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Sunday October 24th

Grammy-nominated band Steep Canyon Rangers reflects on UNC origins, self-produced album

<p>Steep Canyon Rangers, a band formed by UNC alumni, has made waves in the bluegrass scene and earned three grammy nominations. Photo courtesy of Shelly Swanger.</p>
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Steep Canyon Rangers, a band formed by UNC alumni, has made waves in the bluegrass scene and earned three grammy nominations. Photo courtesy of Shelly Swanger.

Steep Canyon Rangers started as a group of friends at UNC with a common interest in music. They never knew they would one day be nominated for three Grammys. 

The Asheville-based bluegrass band has won one of those Grammy Awards. The band has a mix of instrumental talents, including a banjoist, mandolinist, guitarist, fiddler, drummer and bassist. The six members, Woody Platt, Graham Sharp, Mike Guggino, Nicky Sanders, Mike Ashworth and Barrett Smith, are all vocalists as well. 

Most recently, the band produced three albums in 2020. One of these, “North Carolina Songbook," was nominated for the Grammy Award for Best Bluegrass Album. 

Sharp said the formation of the band happened organically.

“We were basically just trying to figure out how to put a bluegrass band together. We had a few of the different instruments and a little bit of knowledge and a little bit of experience, but not a whole lot," Sharp said. "So it was very much a process of group learning as far as that goes. We never really decided we were going to be a band. We always just kind of were.” 

UNC alumna Andrea Hall went to school alongside the Rangers in the mid-to-late '90s and got to know them while they grew as a band. 

“My boyfriend at the time and I rented a house together on Isley Street," Hall said. "On one side lived Ben Folds, and on the other lived a student named Graham Sharp. The first time I saw Graham, he was sitting outside on a rickety lawn chair, teaching himself how to play banjo.” 

Hall emphasized how genuine the band is and how obvious it was to her from the beginning that it was truly dedicated to its music and audience. 

A memory that stuck with Hall was when the Steep Canyon Rangers performed at her friend Tony Peacock’s book release party at the Forest Theatre.  

“That was a true Chapel Hill moment that will go down in history, but one that was also intimate with no huge lavish displays,” Hall said. “Just friends getting together to genuinely celebrate. And that's what I think about SCR and their members — that they are genuine, dedicated and true Carolinians in many ways. You can hear this in their music and know that is what is in their hearts.”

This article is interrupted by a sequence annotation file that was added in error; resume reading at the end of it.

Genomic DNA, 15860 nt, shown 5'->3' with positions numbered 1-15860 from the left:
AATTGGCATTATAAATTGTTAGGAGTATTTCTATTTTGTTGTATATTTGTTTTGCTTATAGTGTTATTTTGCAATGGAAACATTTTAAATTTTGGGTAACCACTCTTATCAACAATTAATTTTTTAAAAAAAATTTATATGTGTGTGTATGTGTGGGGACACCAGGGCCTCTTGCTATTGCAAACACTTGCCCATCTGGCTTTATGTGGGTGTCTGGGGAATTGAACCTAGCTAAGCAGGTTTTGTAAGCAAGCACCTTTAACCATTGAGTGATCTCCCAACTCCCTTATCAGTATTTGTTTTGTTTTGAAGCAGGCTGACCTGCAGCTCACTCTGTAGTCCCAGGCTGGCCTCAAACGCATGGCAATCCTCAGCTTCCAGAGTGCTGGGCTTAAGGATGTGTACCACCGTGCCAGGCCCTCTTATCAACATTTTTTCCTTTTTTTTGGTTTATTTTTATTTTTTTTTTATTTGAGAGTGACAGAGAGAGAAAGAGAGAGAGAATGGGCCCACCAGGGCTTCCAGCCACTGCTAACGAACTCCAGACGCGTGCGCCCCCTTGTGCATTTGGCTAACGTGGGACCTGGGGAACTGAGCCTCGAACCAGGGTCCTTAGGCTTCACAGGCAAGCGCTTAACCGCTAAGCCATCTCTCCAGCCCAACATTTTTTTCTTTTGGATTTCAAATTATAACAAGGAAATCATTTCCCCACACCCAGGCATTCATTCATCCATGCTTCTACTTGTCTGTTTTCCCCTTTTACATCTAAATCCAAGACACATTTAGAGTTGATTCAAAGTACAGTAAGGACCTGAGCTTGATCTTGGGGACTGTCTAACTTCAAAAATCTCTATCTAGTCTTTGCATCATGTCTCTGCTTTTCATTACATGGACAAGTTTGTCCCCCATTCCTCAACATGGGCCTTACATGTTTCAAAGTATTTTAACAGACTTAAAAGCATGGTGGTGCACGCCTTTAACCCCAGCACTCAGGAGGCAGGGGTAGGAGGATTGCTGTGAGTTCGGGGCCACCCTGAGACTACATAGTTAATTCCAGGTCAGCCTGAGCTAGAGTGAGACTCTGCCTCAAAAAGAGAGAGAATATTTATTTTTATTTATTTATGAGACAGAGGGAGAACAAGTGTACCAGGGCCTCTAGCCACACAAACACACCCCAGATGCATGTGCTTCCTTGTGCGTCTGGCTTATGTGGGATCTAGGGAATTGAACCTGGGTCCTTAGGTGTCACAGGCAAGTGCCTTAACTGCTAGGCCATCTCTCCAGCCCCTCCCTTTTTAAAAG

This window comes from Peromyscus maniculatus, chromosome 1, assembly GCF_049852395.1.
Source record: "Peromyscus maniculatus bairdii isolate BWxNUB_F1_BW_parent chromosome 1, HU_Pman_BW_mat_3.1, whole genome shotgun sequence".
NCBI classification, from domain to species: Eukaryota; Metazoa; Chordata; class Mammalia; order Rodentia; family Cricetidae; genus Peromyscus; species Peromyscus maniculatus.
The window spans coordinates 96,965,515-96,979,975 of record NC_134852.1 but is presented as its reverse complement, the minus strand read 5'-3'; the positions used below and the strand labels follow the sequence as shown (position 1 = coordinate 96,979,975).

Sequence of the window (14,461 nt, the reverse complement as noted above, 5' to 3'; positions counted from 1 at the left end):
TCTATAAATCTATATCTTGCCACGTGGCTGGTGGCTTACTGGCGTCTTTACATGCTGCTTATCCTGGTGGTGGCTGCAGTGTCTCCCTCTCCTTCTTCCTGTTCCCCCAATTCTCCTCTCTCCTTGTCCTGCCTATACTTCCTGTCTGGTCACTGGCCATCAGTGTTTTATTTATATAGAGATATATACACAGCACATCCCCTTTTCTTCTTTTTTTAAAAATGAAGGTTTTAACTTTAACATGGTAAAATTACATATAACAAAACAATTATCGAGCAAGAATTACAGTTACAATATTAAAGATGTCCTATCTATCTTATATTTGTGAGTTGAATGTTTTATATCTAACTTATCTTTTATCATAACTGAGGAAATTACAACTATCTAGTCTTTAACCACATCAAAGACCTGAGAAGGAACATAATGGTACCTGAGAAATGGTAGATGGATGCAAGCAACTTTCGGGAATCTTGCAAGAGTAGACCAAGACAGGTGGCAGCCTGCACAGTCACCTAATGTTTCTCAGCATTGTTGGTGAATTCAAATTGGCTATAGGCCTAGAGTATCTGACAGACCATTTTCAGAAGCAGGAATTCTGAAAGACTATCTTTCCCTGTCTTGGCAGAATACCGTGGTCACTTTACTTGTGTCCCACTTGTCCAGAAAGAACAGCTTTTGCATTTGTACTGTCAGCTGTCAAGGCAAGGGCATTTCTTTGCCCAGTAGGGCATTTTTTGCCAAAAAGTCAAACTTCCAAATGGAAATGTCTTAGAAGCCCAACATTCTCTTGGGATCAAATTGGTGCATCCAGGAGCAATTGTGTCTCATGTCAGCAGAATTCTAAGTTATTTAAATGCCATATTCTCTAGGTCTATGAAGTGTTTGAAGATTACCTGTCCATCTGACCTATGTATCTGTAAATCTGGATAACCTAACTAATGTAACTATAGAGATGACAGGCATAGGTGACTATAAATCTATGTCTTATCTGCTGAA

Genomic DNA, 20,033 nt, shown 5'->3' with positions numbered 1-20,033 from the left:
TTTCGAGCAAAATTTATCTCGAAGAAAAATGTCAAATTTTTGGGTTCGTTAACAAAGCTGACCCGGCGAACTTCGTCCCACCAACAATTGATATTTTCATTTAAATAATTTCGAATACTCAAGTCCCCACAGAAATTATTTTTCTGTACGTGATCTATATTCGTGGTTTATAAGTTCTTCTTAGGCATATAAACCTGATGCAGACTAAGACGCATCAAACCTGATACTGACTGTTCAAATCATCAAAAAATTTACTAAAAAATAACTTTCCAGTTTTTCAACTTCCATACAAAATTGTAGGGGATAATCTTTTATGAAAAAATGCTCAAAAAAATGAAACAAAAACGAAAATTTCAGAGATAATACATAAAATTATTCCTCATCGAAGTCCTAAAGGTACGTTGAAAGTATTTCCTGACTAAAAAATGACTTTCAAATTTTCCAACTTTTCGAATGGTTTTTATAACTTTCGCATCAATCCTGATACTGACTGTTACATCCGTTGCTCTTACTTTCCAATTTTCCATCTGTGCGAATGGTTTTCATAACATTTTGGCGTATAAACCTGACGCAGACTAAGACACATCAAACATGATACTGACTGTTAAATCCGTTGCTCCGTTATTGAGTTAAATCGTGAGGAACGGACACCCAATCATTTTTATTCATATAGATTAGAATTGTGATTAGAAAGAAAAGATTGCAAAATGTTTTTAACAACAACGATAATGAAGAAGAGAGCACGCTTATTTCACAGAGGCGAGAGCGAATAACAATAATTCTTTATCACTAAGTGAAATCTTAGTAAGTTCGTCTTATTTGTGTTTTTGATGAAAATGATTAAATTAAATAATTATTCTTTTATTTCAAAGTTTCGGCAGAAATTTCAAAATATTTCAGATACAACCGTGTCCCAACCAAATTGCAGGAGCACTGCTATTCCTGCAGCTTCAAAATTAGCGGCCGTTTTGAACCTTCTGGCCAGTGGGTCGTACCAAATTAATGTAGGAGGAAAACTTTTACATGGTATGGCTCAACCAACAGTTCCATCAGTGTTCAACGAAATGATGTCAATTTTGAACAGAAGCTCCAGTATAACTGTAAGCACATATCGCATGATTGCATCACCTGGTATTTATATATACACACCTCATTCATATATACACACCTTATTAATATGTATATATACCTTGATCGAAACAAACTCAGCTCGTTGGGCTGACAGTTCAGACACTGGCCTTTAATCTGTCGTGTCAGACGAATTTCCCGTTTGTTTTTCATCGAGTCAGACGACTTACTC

Being nominated for three Grammys has been validating for the Rangers, but they said their music’s connection with listeners is the most rewarding thing for them.

“There's definitely times you can tell something is connecting with the listener,” Sharp said. “People will come tell you or send you an email or something like that, that something has really struck a chord with them, and for me that's the most validating bits of it.”  

The band’s project manager at Yep Roc Records, Mack White, praised the band’s stage presence. 

“Their fiddle player, Nicky, he’s jumping around on the stage," White said. "It's like Van Halen, but if there were violins. He's amazing.” 

White is impressed by the band’s ability to bring together all the instruments while still highlighting each member and their unique talents. In the band's performances, White said it feels like the musicians are all speaking through their instruments.


As a songwriter, the writing process is especially special to Sharp. 

“My favorite part is the moment that the song goes from just one person or one or two people sitting around with a guitar, writing a song, to where it becomes a real living and breathing beast with the band,” Sharp said.  

The Rangers recently produced an album on their own, and plan to do so again in the future. 

Sharp said they had a blast playing around with the different instruments available at the studio in Nashville and ended up adding a lot of new sounds to the album because of it. The experience of producing their own album went so well that the band plans to continue to do so in the future.


The band members are excited to get back on stage for live performances and reconnect with their listeners. 

“We did go play a show last weekend and it felt so good to be out playing in front of people,” Sharp said. “We went to Chattanooga a couple of nights ago. It feels so good to just have some music coming back. A huge part of what sustained me has been other people's of creativity and music for the last year or so, so just ready to go get out and pay some of that forward a little bit.”  

arts@dailytarheel.com

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